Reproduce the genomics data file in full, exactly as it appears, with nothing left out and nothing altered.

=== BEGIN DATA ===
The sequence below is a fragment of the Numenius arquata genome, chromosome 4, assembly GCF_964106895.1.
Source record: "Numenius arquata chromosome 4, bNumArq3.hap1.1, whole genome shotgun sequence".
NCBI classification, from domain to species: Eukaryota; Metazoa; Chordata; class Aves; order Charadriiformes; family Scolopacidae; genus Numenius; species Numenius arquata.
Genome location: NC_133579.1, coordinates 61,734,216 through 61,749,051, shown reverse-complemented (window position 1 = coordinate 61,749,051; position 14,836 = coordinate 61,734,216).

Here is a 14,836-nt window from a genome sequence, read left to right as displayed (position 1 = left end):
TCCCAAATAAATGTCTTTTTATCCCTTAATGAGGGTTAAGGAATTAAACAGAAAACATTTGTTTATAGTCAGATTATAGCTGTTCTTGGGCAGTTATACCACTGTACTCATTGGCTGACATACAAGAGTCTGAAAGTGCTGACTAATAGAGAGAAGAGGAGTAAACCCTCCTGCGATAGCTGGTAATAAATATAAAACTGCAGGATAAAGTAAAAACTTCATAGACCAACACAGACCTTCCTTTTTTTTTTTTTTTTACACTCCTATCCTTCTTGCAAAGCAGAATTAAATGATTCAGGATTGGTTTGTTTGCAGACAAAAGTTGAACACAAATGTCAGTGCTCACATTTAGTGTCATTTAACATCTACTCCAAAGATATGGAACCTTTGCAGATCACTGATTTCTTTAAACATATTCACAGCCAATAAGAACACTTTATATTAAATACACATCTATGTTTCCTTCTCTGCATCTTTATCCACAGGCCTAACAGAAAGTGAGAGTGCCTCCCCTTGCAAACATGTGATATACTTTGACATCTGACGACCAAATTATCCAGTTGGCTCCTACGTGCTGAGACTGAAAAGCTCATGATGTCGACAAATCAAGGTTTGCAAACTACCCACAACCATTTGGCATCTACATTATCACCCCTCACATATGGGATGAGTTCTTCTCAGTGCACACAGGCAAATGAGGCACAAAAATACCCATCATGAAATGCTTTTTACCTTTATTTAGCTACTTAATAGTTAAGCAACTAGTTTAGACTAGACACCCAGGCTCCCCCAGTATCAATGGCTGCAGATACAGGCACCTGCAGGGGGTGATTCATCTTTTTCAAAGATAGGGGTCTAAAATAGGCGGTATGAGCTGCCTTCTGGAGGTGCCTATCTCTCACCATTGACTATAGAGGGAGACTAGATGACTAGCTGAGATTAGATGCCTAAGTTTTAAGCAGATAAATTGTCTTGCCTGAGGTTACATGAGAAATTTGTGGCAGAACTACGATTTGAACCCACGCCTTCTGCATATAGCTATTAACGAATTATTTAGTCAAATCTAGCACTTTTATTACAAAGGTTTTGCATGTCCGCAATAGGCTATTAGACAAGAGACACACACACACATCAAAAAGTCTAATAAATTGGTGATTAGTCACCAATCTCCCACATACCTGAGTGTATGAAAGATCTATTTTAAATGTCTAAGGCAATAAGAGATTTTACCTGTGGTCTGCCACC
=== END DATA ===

The sequence below is a fragment of the Numenius arquata genome, chromosome 4, assembly GCF_964106895.1.
Source record: "Numenius arquata chromosome 4, bNumArq3.hap1.1, whole genome shotgun sequence".
NCBI classification, from domain to species: Eukaryota; Metazoa; Chordata; class Aves; order Charadriiformes; family Scolopacidae; genus Numenius; species Numenius arquata.
Genome location: NC_133579.1, coordinates 61,734,216 through 61,749,051, shown reverse-complemented (window position 1 = coordinate 61,749,051; position 14,836 = coordinate 61,734,216).

Here is a 14,836-nt window from a genome sequence, read left to right as displayed (position 1 = left end):
TCCCAAATAAATGTCTTTTTATCCCTTAATGAGGGTTAAGGAATTAAACAGAAAACATTTGTTTATAGTCAGATTATAGCTGTTCTTGGGCAGTTATACCACTGTACTCATTGGCTGACATACAAGAGTCTGAAAGTGCTGACTAATAGAGAGAAGAGGAGTAAACCCTCCTGCGATAGCTGGTAATAAATATAAAACTGCAGGATAAAGTAAAAACTTCATAGACCAACACAGACCTTCCTTTTTTTTTTTTTTTTACACTCCTATCCTTCTTGCAAAGCAGAATTAAATGATTCAGGATTGGTTTGTTTGCAGACAAAAGTTGAACACAAATGTCAGTGCTCACATTTAGTGTCATTTAACATCTACTCCAAAGATATGGAACCTTTGCAGATCACTGATTTCTTTAAACATATTCACAGCCAATAAGAACACTTTATATTAAATACACATCTATGTTTCCTTCTCTGCATCTTTATCCACAGGCCTAACAGAAAGTGAGAGTGCCTCCCCTTGCAAACATGTGATATACTTTGACATCTGACGACCAAATTATCCAGTTGGCTCCTACGTGCTGAGACTGAAAAGCTCATGATGTCGACAAATCAAGGTTTGCAAACTACCCACAACCATTTGGCATCTACATTATCACCCCTCACATATGGGATGAGTTCTTCTCAGTGCACACAGGCAAATGAGGCACAAAAATACCCATCATGAAATGCTTTTTACCTTTATTTAGCTACTTAATAGTTAAGCAACTAGTTTAGACTAGACACCCAGGCTCCCCCAGTATCAATGGCTGCAGATACAGGCACCTGCAGGGGGTGATTCATCTTTTTCAAAGATAGGGGTCTAAAATAGGCGGTATGAGCTGCCTTCTGGAGGTGCCTATCTCTCACCATTGACTATAGAGGGAGACTAGATGACTAGCTGAGATTAGATGCCTAAGTTTTAAGCAGATAAATTGTCTTGCCTGAGGTTACATGAGAAATTTGTGGCAGAACTACGATTTGAACCCACGCCTTCTGCATATAGCTATTAACGAATTATTTAGTCAAATCTAGCACTTTTATTACAAAGGTTTTGCATGTCCGCAATAGGCTATTAGACAAGAGACACACACACACATCAAAAAGTCTAATAAATTGGTGATTAGTCACCAATCTCCCACATACCTGAGTGTATGAAAGATCTATTTTAAATGTCTAAGGCAATAAGAGATTTTACCTGTGGTCTGCCACC